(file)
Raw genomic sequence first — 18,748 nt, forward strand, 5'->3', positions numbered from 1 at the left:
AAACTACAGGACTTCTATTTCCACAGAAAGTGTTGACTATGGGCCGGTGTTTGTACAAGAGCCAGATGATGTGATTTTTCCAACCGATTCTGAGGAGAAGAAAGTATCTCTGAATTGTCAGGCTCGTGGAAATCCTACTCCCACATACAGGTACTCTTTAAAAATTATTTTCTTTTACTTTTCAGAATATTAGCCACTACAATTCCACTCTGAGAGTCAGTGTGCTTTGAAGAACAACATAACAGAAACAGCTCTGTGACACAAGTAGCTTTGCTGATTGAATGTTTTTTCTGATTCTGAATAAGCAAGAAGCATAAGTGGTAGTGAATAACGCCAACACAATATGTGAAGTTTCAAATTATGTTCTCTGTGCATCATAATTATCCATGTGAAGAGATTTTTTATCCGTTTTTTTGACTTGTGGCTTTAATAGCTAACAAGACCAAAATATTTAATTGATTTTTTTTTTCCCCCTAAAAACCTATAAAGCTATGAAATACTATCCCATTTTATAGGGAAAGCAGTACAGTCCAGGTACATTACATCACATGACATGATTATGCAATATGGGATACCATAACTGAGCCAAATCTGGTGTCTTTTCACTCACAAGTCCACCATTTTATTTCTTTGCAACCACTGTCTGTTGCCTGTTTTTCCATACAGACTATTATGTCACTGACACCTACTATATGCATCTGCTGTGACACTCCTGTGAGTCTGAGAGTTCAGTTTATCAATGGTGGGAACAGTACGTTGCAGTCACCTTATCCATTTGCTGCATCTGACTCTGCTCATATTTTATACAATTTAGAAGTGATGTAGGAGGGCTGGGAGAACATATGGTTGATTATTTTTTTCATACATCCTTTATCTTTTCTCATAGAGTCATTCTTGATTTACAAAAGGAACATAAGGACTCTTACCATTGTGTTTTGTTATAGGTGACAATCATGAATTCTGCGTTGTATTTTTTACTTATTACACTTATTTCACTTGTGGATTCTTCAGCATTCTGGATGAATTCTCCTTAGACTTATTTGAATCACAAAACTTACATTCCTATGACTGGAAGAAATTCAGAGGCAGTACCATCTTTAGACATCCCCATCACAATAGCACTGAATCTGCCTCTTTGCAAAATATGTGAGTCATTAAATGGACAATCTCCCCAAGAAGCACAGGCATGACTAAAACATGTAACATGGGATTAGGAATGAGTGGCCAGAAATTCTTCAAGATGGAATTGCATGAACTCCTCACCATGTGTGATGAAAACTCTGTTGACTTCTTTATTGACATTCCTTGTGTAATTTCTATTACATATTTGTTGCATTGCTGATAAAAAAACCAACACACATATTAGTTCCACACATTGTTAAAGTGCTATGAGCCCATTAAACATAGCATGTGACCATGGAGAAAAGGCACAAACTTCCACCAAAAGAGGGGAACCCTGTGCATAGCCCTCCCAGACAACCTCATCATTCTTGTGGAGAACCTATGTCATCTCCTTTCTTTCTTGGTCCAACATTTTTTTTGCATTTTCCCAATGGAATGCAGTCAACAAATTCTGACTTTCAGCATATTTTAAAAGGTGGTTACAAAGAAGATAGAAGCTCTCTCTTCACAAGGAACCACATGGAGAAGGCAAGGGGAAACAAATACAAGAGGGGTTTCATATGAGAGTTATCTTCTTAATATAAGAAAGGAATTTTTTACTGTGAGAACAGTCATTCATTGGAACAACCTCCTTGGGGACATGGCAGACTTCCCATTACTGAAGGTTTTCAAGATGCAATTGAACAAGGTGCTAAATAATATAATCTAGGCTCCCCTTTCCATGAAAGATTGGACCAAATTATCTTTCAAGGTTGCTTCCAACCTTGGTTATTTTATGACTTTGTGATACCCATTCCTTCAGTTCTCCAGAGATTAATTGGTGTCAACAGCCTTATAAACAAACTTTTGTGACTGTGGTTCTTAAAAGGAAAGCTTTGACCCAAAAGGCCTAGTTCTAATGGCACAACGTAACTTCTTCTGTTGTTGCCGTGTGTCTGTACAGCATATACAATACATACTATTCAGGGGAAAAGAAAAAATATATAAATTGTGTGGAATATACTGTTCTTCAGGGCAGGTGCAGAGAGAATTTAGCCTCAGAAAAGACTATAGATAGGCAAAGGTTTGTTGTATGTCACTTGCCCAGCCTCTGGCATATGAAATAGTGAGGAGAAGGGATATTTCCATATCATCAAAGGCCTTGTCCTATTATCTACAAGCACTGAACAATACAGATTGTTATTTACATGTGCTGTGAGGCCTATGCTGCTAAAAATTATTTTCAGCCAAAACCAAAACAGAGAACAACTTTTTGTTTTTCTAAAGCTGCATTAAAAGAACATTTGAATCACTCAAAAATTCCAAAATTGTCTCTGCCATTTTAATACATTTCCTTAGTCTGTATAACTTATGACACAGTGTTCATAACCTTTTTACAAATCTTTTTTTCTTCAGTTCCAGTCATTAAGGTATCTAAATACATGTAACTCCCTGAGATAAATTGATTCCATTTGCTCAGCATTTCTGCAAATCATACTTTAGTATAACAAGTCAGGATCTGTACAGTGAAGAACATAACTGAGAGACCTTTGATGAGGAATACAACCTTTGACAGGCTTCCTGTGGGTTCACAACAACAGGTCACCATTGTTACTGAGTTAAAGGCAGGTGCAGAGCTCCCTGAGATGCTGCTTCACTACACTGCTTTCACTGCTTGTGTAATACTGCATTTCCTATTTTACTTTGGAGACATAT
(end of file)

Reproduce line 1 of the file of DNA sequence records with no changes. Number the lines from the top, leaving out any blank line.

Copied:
Raw genomic sequence first — 18,748 nt, forward strand, 5'->3', positions numbered from 1 at the left: